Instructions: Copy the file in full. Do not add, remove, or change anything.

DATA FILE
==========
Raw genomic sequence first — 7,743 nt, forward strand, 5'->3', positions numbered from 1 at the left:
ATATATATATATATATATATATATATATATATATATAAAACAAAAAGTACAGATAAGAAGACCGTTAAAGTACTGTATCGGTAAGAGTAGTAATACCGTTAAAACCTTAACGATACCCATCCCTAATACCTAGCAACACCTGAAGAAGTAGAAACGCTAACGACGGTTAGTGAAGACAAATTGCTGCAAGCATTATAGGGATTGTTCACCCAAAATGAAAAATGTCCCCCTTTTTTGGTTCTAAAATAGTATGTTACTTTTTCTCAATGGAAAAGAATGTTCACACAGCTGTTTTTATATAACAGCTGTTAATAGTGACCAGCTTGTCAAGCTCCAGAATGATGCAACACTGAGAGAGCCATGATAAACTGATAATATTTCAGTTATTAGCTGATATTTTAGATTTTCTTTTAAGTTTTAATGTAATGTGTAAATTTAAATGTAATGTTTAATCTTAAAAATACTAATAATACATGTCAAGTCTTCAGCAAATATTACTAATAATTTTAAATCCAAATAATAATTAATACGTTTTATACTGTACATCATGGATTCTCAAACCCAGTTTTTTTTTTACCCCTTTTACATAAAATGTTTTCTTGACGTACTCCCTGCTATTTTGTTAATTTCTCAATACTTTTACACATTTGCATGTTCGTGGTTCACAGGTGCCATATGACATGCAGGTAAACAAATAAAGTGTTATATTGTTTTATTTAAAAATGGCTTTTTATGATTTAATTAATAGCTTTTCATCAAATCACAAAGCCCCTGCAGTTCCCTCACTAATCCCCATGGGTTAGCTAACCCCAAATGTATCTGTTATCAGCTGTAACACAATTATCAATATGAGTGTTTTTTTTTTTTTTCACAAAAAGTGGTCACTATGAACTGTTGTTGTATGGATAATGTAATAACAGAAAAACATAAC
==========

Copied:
Raw genomic sequence first — 7,743 nt, forward strand, 5'->3', positions numbered from 1 at the left:
ATATATATATATATATATATATATATATATATATATAAAACAAAAAGTACAGATAAGAAGACCGTTAAAGTACTGTATCGGTAAGAGTAGTAATACCGTTAAAACCTTAACGATACCCATCCCTAATACCTAGCAACACCTGAAGAAGTAGAAACGCTAACGACGGTTAGTGAAGACAAATTGCTGCAAGCATTATAGGGATTGTTCACCCAAAATGAAAAATGTCCCCCTTTTTTGGTTCTAAAATAGTATGTTACTTTTTCTCAATGGAAAAGAATGTTCACACAGCTGTTTTTATATAACAGCTGTTAATAGTGACCAGCTTGTCAAGCTCCAGAATGATGCAACACTGAGAGAGCCATGATAAACTGATAATATTTCAGTTATTAGCTGATATTTTAGATTTTCTTTTAAGTTTTAATGTAATGTGTAAATTTAAATGTAATGTTTAATCTTAAAAATACTAATAATACATGTCAAGTCTTCAGCAAATATTACTAATAATTTTAAATCCAAATAATAATTAATACGTTTTATACTGTACATCATGGATTCTCAAACCCAGTTTTTTTTTTACCCCTTTTACATAAAATGTTTTCTTGACGTACTCCCTGCTATTTTGTTAATTTCTCAATACTTTTACACATTTGCATGTTCGTGGTTCACAGGTGCCATATGACATGCAGGTAAACAAATAAAGTGTTATATTGTTTTATTTAAAAATGGCTTTTTATGATTTAATTAATAGCTTTTCATCAAATCACAAAGCCCCTGCAGTTCCCTCACTAATCCCCATGGGTTAGCTAACCCCAAATGTATCTGTTATCAGCTGTAACACAATTATCAATATGAGTGTTTTTTTTTTTTTTCACAAAAAGTGGTCACTATGAACTGTTGTTGTATGGATAATGTAATAACAGAAAAACATAAC